When the diode outputs are shifted out of shift register 18, network 62 simultaneously connects the output to all the counters 66A-F. Six counters are provided for a capability of determining the perimeters of up to three defects occuring across the width of the strip on any one scan line. If it is desired to provide for more than three defects, two additional counters are needed for each additional defect to be detected. Routing network 62 allows all counters 66A through 66F to accumulate counts until a transition from a 0 pulse to a 1 pulse occurs in shift register output 60. Network 62 then stops counter 66A at that count, but continues counting in counters 668 through 66F until the next transition occurs, in this case from a 1 pulse output to a 0 pulse output, when counter 66B is stopped. Thus the perimeters of a defect are now determined as l/l0 inch increments, as for example, in FIG. 2, signal 60 shows that counter 66A would show a count of 30 and counter B would show a count of 32 for a defect of 3/l0 of an inch wide. Routing network 62 then stops counters in succession for each transition, as for example, in FIG. 2, counter 66C would count to 77, counter 66D to 78, and counters 66E and 66F would each count to 126. For a full width defect, counter 66A would count 1 and all other counters would count to 126. For a scan with no defects, all counters would count to 126.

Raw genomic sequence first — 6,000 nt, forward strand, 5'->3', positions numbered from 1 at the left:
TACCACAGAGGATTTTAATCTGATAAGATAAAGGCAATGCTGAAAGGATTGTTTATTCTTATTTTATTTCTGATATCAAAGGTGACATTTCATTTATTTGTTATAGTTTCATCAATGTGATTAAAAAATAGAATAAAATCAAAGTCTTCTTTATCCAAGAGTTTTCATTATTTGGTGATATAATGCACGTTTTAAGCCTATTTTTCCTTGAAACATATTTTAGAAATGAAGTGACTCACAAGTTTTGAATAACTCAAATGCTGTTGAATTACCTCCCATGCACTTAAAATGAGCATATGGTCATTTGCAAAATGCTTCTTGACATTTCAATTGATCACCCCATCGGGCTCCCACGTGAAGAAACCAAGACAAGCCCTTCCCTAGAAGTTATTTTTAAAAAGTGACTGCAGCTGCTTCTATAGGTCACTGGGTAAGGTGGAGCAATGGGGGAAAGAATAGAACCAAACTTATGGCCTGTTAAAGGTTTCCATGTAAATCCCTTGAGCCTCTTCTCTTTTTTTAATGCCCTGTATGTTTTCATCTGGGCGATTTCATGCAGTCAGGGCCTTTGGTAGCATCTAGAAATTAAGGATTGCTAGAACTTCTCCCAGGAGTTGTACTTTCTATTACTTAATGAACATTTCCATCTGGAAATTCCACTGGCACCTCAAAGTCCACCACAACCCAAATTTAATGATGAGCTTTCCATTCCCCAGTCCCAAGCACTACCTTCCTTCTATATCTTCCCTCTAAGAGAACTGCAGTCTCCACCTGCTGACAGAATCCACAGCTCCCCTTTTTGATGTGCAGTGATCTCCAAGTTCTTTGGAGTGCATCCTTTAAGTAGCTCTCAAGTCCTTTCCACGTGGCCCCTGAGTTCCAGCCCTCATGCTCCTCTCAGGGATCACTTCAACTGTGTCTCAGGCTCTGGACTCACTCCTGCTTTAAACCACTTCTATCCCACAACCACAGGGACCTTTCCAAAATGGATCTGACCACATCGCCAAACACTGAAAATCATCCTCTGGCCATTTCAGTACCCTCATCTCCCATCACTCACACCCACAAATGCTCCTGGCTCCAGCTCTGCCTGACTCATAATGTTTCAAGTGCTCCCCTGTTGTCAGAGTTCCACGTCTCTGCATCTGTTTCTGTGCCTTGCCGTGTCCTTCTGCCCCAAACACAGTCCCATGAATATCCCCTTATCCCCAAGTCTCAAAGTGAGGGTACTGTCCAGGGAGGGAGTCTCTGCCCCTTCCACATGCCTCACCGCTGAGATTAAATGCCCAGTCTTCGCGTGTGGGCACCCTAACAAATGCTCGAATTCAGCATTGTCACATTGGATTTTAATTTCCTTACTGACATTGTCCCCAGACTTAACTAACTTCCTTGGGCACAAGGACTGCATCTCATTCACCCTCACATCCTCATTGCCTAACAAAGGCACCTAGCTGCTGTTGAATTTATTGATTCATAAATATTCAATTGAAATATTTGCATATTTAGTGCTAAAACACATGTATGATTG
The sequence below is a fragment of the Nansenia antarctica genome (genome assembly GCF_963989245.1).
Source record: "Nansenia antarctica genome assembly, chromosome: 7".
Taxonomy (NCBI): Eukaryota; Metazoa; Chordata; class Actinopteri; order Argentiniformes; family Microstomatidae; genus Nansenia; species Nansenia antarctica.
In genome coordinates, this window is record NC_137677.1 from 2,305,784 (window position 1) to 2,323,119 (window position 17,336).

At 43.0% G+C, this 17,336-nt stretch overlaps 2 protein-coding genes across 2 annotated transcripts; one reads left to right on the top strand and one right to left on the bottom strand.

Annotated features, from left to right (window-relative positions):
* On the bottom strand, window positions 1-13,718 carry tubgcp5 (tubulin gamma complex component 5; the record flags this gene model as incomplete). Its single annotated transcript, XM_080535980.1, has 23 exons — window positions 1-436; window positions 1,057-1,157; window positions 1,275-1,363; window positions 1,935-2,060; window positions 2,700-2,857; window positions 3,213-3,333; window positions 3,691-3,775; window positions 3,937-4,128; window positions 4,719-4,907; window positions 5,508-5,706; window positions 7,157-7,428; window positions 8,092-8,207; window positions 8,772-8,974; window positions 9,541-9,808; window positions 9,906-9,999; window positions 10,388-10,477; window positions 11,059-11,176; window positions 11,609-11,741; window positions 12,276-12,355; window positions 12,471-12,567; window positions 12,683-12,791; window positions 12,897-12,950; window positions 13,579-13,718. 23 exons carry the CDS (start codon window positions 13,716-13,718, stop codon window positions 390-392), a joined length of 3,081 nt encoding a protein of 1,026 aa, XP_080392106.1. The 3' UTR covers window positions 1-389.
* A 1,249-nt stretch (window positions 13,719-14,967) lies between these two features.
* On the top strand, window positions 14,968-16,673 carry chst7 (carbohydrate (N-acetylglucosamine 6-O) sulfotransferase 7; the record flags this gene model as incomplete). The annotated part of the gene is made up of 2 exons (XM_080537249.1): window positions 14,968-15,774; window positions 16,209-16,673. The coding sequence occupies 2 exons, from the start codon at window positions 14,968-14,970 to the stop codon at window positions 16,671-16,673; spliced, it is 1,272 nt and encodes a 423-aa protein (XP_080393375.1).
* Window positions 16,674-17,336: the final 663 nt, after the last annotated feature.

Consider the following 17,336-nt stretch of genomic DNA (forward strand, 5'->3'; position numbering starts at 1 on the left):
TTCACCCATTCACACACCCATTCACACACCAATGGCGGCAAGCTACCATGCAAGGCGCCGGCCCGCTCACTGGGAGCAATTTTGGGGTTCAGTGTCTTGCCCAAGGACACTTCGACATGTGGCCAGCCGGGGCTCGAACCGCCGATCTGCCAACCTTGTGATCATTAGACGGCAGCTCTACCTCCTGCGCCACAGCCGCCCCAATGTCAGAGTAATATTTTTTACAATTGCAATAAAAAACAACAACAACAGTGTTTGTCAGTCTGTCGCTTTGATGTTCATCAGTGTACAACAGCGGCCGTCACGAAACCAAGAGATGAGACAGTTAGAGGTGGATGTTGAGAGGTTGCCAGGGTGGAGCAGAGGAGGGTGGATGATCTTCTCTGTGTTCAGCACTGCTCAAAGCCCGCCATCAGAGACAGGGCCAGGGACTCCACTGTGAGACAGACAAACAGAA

When all the stored states in shift register 18 have been cleared out, signal 72 enables gate 74, sending transfer pulses from clock 78 to transfer matrix 70. The outputs of counters 66A through 66F are in binary form and are transferred in sequence, counter 66A, 130 microseconds after the start of pulse 42, counter 66B, 20 microseconds later, continuing at 20 microsecond intervals until all counters are transferred serially to matrix 70. At the same time that matrix is receiving the counts from each counter, matrix 70 provides 7-bit serial outputs 86A through 866. The first output 86A from matrix 70 has the least significant figure of output 68A and continues to output 86G which has the most significant figure of output 68A. When clock 78 transfers the count in counter 66B, output 86A will have the least significant figure of output 688 and output 86G will have the most significant figure of output 688 and so on. These outputs are connected directly to computer 40 for determination of recognition vectors by the computer. If it is desired to record the raw data and later perform the computations, output 86 can be connected to a tape recorder and playback 88. Recorder 88 would include timing pulse 42 for separation of scans. The data may be released later through outputs 90A through 90G for subsequent use by computer 40.